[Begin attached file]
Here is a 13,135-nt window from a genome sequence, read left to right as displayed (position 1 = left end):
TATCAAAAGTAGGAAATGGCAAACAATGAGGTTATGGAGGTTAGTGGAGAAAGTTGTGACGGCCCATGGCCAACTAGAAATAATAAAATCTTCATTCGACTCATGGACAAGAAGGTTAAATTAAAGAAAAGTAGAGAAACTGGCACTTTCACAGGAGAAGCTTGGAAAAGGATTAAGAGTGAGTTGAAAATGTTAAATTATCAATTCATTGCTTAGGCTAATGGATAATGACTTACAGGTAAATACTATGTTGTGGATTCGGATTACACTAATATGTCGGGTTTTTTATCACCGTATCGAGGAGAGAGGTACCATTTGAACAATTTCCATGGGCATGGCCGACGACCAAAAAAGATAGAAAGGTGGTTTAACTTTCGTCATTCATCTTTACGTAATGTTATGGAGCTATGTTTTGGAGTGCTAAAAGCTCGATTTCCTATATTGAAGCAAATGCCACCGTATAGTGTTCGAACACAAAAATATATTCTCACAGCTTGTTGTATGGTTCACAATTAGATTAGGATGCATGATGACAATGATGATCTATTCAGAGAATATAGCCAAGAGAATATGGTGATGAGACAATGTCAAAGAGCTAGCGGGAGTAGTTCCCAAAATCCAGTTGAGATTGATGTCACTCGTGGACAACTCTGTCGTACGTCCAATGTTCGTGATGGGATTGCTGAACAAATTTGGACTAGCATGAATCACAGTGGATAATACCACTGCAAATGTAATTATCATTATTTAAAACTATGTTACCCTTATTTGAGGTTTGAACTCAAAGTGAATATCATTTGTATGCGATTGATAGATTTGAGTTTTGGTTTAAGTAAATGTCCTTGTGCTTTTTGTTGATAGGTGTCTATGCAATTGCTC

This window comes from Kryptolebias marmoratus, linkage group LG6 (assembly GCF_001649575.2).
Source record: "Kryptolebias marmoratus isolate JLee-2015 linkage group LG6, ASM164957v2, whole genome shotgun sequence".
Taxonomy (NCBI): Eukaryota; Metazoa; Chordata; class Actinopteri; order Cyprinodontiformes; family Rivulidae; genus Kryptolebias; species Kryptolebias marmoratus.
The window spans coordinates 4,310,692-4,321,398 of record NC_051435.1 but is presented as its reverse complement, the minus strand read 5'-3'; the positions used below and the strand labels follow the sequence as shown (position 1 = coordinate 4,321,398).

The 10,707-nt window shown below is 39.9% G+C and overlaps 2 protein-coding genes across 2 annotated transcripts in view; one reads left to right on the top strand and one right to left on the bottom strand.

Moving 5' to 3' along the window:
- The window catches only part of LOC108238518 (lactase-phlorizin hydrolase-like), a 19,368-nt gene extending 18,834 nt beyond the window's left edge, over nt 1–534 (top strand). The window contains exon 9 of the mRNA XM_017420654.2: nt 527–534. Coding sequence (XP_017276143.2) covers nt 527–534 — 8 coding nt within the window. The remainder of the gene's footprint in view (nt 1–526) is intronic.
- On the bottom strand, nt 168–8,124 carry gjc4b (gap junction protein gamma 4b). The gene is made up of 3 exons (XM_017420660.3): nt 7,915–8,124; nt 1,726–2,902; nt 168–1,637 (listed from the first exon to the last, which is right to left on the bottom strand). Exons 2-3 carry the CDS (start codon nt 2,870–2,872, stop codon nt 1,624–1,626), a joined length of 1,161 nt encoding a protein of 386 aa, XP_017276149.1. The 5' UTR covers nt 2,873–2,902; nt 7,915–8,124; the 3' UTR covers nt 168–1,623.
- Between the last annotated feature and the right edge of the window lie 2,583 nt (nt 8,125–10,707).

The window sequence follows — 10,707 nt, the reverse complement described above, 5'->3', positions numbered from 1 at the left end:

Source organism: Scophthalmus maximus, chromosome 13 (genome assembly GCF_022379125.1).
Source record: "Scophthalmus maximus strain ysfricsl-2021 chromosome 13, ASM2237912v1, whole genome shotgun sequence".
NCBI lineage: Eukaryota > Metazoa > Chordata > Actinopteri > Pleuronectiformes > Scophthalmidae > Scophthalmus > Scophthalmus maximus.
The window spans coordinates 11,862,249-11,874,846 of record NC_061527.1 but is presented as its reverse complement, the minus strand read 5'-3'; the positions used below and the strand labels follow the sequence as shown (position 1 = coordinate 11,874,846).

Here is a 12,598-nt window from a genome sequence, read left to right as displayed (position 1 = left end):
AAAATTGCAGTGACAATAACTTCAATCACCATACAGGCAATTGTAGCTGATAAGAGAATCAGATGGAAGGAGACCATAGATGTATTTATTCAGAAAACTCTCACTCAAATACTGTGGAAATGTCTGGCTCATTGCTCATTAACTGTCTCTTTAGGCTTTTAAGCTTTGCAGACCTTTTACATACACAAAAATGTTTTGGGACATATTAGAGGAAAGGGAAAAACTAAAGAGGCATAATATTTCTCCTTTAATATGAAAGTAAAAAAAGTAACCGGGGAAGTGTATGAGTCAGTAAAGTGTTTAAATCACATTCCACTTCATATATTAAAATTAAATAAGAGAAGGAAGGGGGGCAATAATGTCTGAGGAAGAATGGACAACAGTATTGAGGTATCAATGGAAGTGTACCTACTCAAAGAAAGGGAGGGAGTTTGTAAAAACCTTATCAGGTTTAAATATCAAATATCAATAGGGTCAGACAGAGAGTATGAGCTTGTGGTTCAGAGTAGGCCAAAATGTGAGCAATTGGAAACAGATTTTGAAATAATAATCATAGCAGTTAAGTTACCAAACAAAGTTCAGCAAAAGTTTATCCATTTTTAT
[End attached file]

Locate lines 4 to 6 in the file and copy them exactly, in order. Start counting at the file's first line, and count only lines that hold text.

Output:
Source record: "Kryptolebias marmoratus isolate JLee-2015 linkage group LG6, ASM164957v2, whole genome shotgun sequence".
Taxonomy (NCBI): Eukaryota; Metazoa; Chordata; class Actinopteri; order Cyprinodontiformes; family Rivulidae; genus Kryptolebias; species Kryptolebias marmoratus.
The window spans coordinates 4,310,692-4,321,398 of record NC_051435.1 but is presented as its reverse complement, the minus strand read 5'-3'; the positions used below and the strand labels follow the sequence as shown (position 1 = coordinate 4,321,398).